The Downtown rally, about 250 strong, was the latest in a series that began in April, when 160 protesters marched through Oakland to decry planned 75 percent increases in health-insurance premiums for University of Pittsburgh employees, including cleaners, maintenance people and groundskeepers represented by the SEIU. For the most-popular family health plan, monthly premiums at Pitt would rise from $110 to $192. Demonstrators said many of the janitors, among the lowest-paid workers covered by the UPMC Health Plan, would have to drop their coverage and perhaps seek state-funded CHIP coverage for their kids.
But on June 13 the union aimed at a bigger target. At the State Office Building, speakers including state Rep. Don Walko (D-Brighton Heights) called for a state investigation into what he labeled Pennsylvania's health-care crisis. Then the protesters -- making noise and carrying placards with blown-up photos of SEIU members' children --marched a couple of blocks to Fifth Avenue Place, home to Highmark Blue Cross Blue Shield headquarters, where they circled the block chanting before taking a turn through the upscale shopping mall on the ground floor.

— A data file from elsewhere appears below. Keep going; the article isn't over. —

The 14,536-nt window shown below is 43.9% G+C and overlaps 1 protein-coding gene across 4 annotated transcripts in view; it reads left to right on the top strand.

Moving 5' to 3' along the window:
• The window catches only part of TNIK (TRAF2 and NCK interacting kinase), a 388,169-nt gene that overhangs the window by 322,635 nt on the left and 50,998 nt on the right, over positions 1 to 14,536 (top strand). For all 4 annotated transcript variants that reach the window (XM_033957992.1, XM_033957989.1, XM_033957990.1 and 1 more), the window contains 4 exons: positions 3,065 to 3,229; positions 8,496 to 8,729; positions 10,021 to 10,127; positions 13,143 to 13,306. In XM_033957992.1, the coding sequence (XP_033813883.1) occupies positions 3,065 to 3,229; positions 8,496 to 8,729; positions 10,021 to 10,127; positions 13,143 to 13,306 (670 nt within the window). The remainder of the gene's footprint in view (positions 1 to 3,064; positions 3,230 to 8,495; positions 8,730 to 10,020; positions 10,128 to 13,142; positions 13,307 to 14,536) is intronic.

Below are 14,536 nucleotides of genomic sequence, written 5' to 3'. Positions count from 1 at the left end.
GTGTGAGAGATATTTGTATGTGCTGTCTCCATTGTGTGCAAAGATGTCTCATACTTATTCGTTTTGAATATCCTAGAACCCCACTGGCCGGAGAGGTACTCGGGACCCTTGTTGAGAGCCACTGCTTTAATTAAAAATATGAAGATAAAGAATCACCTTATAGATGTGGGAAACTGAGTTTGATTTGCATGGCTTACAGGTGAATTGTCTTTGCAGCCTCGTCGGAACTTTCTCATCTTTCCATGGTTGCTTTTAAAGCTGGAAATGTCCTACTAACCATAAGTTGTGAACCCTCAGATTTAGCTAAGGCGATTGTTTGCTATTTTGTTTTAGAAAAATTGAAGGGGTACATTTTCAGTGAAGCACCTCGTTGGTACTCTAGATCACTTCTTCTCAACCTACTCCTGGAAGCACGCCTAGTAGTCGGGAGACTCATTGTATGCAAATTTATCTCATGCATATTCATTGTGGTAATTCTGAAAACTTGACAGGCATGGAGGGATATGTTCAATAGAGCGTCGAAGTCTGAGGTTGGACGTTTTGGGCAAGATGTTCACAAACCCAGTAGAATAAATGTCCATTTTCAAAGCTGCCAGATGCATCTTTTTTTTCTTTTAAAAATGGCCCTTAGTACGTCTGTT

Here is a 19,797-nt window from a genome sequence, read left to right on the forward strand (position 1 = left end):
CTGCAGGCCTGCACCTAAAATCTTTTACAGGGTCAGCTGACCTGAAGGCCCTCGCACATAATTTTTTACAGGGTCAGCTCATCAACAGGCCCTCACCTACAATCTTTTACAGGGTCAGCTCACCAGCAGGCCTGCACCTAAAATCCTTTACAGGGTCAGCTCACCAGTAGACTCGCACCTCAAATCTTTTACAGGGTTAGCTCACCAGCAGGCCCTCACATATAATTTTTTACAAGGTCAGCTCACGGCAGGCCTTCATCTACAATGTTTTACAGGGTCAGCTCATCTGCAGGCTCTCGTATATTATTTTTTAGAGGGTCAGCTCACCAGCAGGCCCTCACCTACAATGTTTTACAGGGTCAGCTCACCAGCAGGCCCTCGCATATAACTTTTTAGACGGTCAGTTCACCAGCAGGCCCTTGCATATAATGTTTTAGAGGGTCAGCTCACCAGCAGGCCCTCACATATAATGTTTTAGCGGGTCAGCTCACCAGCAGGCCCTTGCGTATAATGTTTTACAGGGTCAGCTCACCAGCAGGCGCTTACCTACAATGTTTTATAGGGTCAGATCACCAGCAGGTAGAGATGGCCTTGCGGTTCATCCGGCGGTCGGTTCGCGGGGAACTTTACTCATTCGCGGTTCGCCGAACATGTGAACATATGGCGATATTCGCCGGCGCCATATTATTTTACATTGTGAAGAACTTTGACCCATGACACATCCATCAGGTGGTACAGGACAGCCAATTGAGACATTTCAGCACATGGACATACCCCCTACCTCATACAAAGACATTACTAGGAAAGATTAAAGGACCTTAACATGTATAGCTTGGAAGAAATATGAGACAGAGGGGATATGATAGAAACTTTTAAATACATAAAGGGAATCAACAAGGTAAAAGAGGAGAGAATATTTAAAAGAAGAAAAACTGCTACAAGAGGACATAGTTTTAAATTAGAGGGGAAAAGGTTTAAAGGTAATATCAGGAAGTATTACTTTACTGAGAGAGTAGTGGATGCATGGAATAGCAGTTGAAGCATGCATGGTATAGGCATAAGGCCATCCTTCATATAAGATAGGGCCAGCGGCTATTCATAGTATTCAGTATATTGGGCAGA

Pitt employees are not covered by Highmark. But critics blame the rising cost of health care in the region on a pricing contract signed last year by Highmark and UPMC, which dampened competition between the two health-care giants. Pitt janitors are not the only ones with health-care grievances. Earlier this month, health-care workers represented by SEIU at Canonsburg General Hospital held a three-day strike to protest issues including substantial increases in health-care costs. And this fall, the contracts of 1,000 Downtown janitors represented by SEIU will be up for renewal, with health care expected to be a major issue.
Supporters of reform note that the issue can't be solved just locally. State Sen. Jim Ferlo (D-Lawrenceville) told demonstrators UPMC "should hang their heads in shame" over skyrocketing premiums, and raised the specter of bloated CHIP rolls and overburdened emergency rooms. But he ackowledged that local institutions, and even state government, can't do much on their own. "Fundamentally there needs to be a single-payer system," says Ferlo. "We need to fight for national health insurance."